‘Case for’ Scottish Labour freedom from UK party

“THERE is a case” for the Scottish Labour Party operating completely separately north of the border, UK leadership candidate Andy Burnham has said.

Labour leadership candidate Andy Burnham stated the possibility on The Andrew Marr Show. Picture: BBC/Getty
Labour leadership candidate Andy Burnham stated the possibility on The Andrew Marr Show. Picture: BBC/Getty

Jim Murphy yesterday announced he is to resign as Scottish Labour leader after the party was almost wiped out in Scotland at the general election.

He has pledged to table a report of proposed reforms to the Scottish executive before leaving next month as debate over the future of the party intensifies.

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Some who called for Mr Murphy to step down also want to see the Scottish party given more autonomy from central control.

Appearing on the BBC’s Andrew Marr Show, UK leadership frontrunner Mr Burnham was asked by the host if Scottish Labour should “run its affairs entirely separate from the party in London”.

He said: “There is a case for that and I will look at that.

“We’ve had an election that’s left the country more divided and fragmented, we’ve got a Prime Minister who has stoked the separatist cause in his own interest.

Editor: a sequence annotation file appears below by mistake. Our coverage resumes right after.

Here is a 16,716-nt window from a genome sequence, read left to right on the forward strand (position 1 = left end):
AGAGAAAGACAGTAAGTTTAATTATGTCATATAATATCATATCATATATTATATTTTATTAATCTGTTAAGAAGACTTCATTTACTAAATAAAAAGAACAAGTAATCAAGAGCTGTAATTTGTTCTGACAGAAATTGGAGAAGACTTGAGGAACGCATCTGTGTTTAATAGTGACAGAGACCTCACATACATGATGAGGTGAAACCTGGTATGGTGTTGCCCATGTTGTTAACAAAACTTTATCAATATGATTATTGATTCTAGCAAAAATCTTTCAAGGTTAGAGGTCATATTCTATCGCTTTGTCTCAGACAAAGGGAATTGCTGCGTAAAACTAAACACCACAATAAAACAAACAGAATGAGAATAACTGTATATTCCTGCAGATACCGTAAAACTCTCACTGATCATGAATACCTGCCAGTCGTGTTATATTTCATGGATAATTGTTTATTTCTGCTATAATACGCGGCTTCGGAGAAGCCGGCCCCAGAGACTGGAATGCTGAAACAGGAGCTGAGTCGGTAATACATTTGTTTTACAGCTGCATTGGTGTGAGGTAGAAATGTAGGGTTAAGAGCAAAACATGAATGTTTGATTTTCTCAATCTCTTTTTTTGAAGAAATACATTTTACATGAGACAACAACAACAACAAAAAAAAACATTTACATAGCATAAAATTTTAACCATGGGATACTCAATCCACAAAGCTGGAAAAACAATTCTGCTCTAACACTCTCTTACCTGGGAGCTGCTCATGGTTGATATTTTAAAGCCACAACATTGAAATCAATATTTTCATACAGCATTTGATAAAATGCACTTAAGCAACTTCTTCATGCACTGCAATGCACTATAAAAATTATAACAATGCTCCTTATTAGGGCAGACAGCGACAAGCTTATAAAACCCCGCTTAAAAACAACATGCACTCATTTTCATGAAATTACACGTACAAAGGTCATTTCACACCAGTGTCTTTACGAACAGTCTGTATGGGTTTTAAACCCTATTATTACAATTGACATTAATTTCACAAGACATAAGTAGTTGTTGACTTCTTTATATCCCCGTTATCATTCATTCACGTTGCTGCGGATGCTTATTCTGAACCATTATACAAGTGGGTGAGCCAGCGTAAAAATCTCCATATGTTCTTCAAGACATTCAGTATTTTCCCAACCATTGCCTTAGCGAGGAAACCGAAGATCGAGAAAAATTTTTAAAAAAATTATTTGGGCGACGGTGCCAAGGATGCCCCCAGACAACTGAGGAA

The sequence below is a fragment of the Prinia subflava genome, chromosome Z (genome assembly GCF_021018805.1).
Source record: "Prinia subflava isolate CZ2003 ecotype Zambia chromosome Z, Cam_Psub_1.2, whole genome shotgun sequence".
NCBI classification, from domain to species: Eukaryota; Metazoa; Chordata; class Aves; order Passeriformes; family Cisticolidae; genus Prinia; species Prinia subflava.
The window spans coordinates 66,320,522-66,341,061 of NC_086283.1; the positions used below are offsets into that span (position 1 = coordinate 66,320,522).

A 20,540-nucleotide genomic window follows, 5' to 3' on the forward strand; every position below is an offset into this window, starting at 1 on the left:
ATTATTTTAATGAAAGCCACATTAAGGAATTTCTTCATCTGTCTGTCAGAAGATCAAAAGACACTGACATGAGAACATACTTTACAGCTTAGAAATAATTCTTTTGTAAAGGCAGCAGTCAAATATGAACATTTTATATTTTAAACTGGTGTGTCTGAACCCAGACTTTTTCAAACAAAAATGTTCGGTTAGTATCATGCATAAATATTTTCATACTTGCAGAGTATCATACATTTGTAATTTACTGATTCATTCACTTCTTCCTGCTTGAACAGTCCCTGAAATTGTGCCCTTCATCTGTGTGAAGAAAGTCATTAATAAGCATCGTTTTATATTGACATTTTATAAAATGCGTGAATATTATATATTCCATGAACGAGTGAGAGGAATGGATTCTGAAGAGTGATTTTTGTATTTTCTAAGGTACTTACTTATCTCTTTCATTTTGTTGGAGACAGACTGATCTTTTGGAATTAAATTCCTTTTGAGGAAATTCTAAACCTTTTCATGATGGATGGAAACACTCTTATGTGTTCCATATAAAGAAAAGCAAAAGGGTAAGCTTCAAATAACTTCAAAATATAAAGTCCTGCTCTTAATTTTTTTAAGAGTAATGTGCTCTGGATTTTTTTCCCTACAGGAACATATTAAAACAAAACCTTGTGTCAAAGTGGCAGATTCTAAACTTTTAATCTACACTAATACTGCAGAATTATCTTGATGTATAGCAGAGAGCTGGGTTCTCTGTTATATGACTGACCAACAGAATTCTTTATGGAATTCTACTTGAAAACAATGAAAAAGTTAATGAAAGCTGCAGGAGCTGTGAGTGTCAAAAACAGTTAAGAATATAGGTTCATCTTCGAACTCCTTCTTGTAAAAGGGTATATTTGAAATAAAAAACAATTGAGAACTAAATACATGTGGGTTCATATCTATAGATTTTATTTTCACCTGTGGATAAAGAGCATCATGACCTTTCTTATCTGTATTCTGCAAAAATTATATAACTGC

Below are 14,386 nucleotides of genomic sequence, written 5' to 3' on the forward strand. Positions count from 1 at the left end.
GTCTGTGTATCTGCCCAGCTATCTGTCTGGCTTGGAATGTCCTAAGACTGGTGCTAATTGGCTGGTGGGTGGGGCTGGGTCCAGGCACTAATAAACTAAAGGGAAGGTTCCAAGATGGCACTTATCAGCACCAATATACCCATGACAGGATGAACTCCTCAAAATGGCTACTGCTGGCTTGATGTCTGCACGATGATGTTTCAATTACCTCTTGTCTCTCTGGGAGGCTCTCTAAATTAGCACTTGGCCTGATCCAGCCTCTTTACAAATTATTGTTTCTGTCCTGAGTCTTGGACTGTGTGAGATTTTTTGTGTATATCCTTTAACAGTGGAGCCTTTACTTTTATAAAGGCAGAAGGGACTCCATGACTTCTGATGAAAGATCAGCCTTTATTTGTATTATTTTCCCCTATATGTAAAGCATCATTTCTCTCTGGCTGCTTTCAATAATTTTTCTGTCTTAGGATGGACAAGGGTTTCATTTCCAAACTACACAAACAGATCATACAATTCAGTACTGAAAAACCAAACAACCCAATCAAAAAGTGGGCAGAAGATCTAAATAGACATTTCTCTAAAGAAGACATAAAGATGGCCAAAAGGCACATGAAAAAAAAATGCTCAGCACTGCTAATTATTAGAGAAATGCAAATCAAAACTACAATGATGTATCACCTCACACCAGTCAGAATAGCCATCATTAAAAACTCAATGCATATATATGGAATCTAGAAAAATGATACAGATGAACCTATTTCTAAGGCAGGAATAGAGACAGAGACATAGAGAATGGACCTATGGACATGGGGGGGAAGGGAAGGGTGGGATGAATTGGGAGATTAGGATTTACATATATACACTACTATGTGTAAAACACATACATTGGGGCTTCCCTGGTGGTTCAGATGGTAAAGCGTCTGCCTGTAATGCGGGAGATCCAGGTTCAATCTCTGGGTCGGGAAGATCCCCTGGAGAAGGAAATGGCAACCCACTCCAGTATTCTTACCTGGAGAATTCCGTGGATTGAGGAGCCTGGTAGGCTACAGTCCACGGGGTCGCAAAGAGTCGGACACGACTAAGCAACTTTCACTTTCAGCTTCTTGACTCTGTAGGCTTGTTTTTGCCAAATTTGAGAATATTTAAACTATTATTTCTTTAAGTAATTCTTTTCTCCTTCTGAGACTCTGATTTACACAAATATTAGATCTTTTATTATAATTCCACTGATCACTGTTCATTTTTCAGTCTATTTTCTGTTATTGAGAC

“It used to be the Tory and Unionist party but they’re now just playing to English nationalism. If anyone is concerned about the break-up of the UK they need a strong Labour Party going forward and I am the person who can speak to all parts of the UK.”

Mr Burnham added: “I’ve got huge respect for Jim, he’s given his all to the Labour Party, but in Scotland we do now need a clean break, we need a process of listening and learning and rebuilding and I believe in this contest I’m the person best placed to do that.”

Outgoing Mr Murphy urged Labour to distance itself from ‘’the destructive behaviour’’ of Unite boss Len McCluskey in a parting shot ahead of his promised resignation.

The recently ousted East Renfrewshire MP said any UK leader elected with Mr McCluskey’s support would carry a political ‘’kiss of death’’.

Mr Burnham was asked if his party should break links with the unions.

He told Mr Marr: “Certainly not. I’m proud of those links, I’m proud that ordinary working people will be taking part in this contest.

“People complain about the lack of engagement in politics, I believe the trade union link gives ordinary working people a bigger say, a bigger sense of engagement in politics and that’s something to be celebrated.”